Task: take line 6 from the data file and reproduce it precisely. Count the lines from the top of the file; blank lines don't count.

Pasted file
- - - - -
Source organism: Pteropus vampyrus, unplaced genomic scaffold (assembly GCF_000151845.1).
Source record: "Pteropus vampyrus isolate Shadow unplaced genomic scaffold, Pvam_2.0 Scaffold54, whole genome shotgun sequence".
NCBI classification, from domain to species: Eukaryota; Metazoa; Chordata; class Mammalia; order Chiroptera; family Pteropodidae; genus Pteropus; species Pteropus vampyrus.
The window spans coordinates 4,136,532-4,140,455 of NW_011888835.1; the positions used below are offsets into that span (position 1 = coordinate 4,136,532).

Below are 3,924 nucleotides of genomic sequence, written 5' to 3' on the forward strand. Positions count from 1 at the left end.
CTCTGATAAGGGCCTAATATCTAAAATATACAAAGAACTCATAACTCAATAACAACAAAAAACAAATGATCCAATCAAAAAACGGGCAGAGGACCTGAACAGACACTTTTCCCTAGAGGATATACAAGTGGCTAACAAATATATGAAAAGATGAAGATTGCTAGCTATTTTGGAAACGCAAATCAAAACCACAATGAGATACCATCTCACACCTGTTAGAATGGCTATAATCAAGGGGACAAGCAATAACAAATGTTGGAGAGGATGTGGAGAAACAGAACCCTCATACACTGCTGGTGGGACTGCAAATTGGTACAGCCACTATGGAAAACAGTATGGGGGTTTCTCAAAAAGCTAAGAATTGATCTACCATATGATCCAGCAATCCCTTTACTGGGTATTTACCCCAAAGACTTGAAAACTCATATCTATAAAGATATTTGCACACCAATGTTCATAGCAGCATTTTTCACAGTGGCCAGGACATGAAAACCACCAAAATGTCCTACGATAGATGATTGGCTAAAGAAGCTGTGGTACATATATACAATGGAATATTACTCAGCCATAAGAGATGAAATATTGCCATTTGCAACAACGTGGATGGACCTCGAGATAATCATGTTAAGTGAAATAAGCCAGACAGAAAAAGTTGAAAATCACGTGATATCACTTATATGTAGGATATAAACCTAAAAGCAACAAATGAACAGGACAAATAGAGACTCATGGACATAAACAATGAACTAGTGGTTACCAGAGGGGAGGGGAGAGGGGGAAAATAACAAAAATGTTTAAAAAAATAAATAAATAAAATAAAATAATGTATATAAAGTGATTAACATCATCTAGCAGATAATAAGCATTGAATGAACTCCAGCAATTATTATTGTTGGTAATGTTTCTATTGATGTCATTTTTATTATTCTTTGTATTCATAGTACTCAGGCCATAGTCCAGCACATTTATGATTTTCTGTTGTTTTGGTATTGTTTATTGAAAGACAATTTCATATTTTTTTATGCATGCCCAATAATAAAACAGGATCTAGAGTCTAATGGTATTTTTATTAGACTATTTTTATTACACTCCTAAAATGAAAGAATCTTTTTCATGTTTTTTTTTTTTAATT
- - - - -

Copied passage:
CTCTGATAAGGGCCTAATATCTAAAATATACAAAGAACTCATAACTCAATAACAACAAAAAACAAATGATCCAATCAAAAAACGGGCAGAGGACCTGAACAGACACTTTTCCCTAGAGGATATACAAGTGGCTAACAAATATATGAAAAGATGAAGATTGCTAGCTATTTTGGAAACGCAAATCAAAACCACAATGAGATACCATCTCACACCTGTTAGAATGGCTATAATCAAGGGGACAAGCAATAACAAATGTTGGAGAGGATGTGGAGAAACAGAACCCTCATACACTGCTGGTGGGACTGCAAATTGGTACAGCCACTATGGAAAACAGTATGGGGGTTTCTCAAAAAGCTAAGAATTGATCTACCATATGATCCAGCAATCCCTTTACTGGGTATTTACCCCAAAGACTTGAAAACTCATATCTATAAAGATATTTGCACACCAATGTTCATAGCAGCATTTTTCACAGTGGCCAGGACATGAAAACCACCAAAATGTCCTACGATAGATGATTGGCTAAAGAAGCTGTGGTACATATATACAATGGAATATTACTCAGCCATAAGAGATGAAATATTGCCATTTGCAACAACGTGGATGGACCTCGAGATAATCATGTTAAGTGAAATAAGCCAGACAGAAAAAGTTGAAAATCACGTGATATCACTTATATGTAGGATATAAACCTAAAAGCAACAAATGAACAGGACAAATAGAGACTCATGGACATAAACAATGAACTAGTGGTTACCAGAGGGGAGGGGAGAGGGGGAAAATAACAAAAATGTTTAAAAAAATAAATAAATAAAATAAAATAATGTATATAAAGTGATTAACATCATCTAGCAGATAATAAGCATTGAATGAACTCCAGCAATTATTATTGTTGGTAATGTTTCTATTGATGTCATTTTTATTATTCTTTGTATTCATAGTACTCAGGCCATAGTCCAGCACATTTATGATTTTCTGTTGTTTTGGTATTGTTTATTGAAAGACAATTTCATATTTTTTTATGCATGCCCAATAATAAAACAGGATCTAGAGTCTAATGGTATTTTTATTAGACTATTTTTATTACACTCCTAAAATGAAAGAATCTTTTTCATGTTTTTTTTTTTTAATT